|Internet-Zeitschrift für Kulturwissenschaften||17. Nr.||April 2010|
|Sektion 6.7.|| The travel: knowledge, communication and / or power
Sektionsleiterin | Section Chair: Carmen Andras („Gheorghe Sincai Institute for Social Sciences and the Humanities, Târgu-Mureş, Romania)
Travelling for commodification and political purposes:
'Other' in the Emire as described by Eighteenth-century english pupular culture.
Alexandru Dragoş Ivana (University of Bucharest) [BIO]
The paper is describing the image of the colonized Other in 18th century British popular culture. The popular consciousness of empire was amplified by the circulation of commercial goods consumed and integrated into a system driven by imperial needs. Average people's curiosity contributed to promoting the 'other' as a text of the remote realms and also as a proof that the nation had managed to cross the boundaries and fill the unfamiliar gap. Britain remained the supreme coloniser whereas the exotic peoples colonised exerted only an arbitrary power, despite the heritage of good European virtues. In their topical anthology entitled Eighteenth-Century Popular Culture, John Mullan and Christopher Reid present two colonial encounters of the 1760s. The first one, which is the focus of our discussion in this article, refers to the embassy of Cherokee leaders to London in 1762.
Eighteenth-century England forged its status of an invincible colonising power due to its commercial supremacy and territorial expansion and settlement in different parts of the globe. Rule Britannia gradually became the anthem of the people who seem to have manifested a deep interest in the matter. 'There were strong material reasons...for ordinary English people to be avidly interested imperial affairs' (Wilson qtd. in Mullan and Reid 271).
The popular consciousness of empire was amplified by the circulation of commercial goods consumed and integrated into a system driven by imperial needs. 'A decade later', says Marshall (qtd. in Mulland and Reid 272), the Seven Years War (1756-63), in which Britain achieved unprecedented military success and territorial gains, 'helped to create a new kind and a much wider awareness of a world outside Europe'. This awareness was not to be understood, in popular terms, as hic sunt leones. Average people's curiosity contributed to promoting the 'other' as a text of the remote realms and also as a proof that the nation had managed to cross the boundaries and fill the unfamiliar gap.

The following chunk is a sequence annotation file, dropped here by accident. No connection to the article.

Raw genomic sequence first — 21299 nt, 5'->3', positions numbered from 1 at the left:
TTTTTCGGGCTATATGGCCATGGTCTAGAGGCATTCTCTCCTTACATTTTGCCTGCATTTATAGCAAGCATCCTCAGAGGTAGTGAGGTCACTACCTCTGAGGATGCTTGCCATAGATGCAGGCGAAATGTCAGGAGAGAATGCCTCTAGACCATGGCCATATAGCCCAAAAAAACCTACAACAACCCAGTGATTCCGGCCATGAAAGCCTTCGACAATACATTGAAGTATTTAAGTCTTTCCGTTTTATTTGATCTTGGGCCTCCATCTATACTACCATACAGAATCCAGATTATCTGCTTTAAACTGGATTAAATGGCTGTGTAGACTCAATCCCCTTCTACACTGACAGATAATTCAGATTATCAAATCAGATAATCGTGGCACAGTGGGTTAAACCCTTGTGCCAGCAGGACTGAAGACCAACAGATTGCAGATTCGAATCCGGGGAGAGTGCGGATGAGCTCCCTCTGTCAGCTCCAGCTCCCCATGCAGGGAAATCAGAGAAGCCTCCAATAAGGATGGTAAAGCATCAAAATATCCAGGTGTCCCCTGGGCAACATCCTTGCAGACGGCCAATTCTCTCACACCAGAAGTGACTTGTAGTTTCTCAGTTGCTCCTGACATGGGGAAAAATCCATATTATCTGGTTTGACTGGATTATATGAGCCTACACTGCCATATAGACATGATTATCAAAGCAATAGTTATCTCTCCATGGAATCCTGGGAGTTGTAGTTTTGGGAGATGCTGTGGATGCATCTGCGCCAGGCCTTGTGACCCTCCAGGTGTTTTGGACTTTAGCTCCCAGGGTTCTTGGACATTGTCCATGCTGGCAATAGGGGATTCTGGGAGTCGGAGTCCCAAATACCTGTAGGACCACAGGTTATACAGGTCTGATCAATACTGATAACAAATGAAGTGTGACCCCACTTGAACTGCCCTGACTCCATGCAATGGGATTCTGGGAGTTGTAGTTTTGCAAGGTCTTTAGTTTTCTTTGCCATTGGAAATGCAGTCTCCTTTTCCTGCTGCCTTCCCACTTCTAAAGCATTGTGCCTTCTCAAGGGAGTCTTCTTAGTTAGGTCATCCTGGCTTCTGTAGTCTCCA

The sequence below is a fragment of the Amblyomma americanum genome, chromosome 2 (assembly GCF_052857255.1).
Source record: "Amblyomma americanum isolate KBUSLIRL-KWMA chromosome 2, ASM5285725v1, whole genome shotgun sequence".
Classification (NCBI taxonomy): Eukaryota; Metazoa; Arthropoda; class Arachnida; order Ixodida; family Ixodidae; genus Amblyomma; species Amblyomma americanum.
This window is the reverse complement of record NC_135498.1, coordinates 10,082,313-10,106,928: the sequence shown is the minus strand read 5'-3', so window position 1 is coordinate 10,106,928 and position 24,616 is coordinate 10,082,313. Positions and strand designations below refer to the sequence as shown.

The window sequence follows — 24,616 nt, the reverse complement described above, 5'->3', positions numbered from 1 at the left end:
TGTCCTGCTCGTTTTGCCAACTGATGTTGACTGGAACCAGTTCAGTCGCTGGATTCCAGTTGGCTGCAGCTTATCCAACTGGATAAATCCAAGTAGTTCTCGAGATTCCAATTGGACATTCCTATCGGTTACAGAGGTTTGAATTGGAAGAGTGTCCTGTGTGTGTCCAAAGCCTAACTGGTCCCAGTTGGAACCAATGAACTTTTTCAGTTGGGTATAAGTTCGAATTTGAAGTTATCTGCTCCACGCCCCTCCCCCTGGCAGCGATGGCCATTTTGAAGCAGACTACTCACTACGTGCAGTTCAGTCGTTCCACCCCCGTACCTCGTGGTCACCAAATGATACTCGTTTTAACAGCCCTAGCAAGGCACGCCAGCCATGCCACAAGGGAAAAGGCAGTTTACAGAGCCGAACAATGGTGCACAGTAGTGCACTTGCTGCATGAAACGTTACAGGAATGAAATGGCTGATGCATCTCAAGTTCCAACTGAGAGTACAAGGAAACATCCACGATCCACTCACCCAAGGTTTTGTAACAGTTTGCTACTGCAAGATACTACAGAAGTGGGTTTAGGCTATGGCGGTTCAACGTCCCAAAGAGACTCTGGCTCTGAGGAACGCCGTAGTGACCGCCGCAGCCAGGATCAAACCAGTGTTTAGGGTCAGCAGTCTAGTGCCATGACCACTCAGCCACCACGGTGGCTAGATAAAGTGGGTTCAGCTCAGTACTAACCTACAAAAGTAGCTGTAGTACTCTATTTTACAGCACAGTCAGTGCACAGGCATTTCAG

Le bon sauvage who came into the possession of the corrupted effects of luxury and false European manners became the 'secondary object of eighteenth-century satire' (Mullan and Reid 272). The great tradition of virtue, war and democracy was transferred to the 'other' and lost in Europe, thus enabling him to be regarded as a noble savage touched by the sharp fang of irony, since, in lay people's opinion, being good was often mistaken for being a mimic person.
In their topical anthology entitled Eighteenth-Century Popular Culture, John Mullan and Christopher Reid present two colonial encounters of the 1760s. The first one, which is the focus of our discussion in this article, refers to the embassy of Cherokee leaders to London in 1762. More historical data provided by the two authors of the selection tell us that 'the Cherokee visits of 1730 and 1762, the visit of the Creek Indian chief Tomochichi in 1734, and the visit of the Mohawk war leader Theyendanegea (also known as Joseph Brant) in 1776 were all official, or semi-official delegations, arranged for the purpose of concluding trading arrangements, military alliances, or treaties of peace'. (273)
Britain thus remained the supreme coloniser whereas the exotic peoples colonised exerted only an arbitrary power, despite the heritage of good European virtues. Hence, the purpose of the visits was based on the fact that the leaders were indeed savages and 'naively susceptible to shallow shows of strength' (274):
The Cherokees are the most considerable Indian Nation with which we are acquainted, and are absolutely free; so that when we call any of their Chiefs Princes of Kings, it is to accommodate their Manners to our Ideas; for this Chief, or any other, has not the smallest Power or Prerogative, or even Property, more than any other Man of his Country. (The Public Advertiser in Mullan and Reid 277)
The Cherokees were forced to admit that the Empire was absolute compared to their feeble state and, during their visit, they had to comply with the empire's strategy to show them the most famous places and spaces in the metropolis in order to be aware of the power of the empire, on the one hand, and to become the 'object' of delight for Mr. and Mrs. Average. In other words, the noble savage's commodification was inevitable in a pragmatic country like England.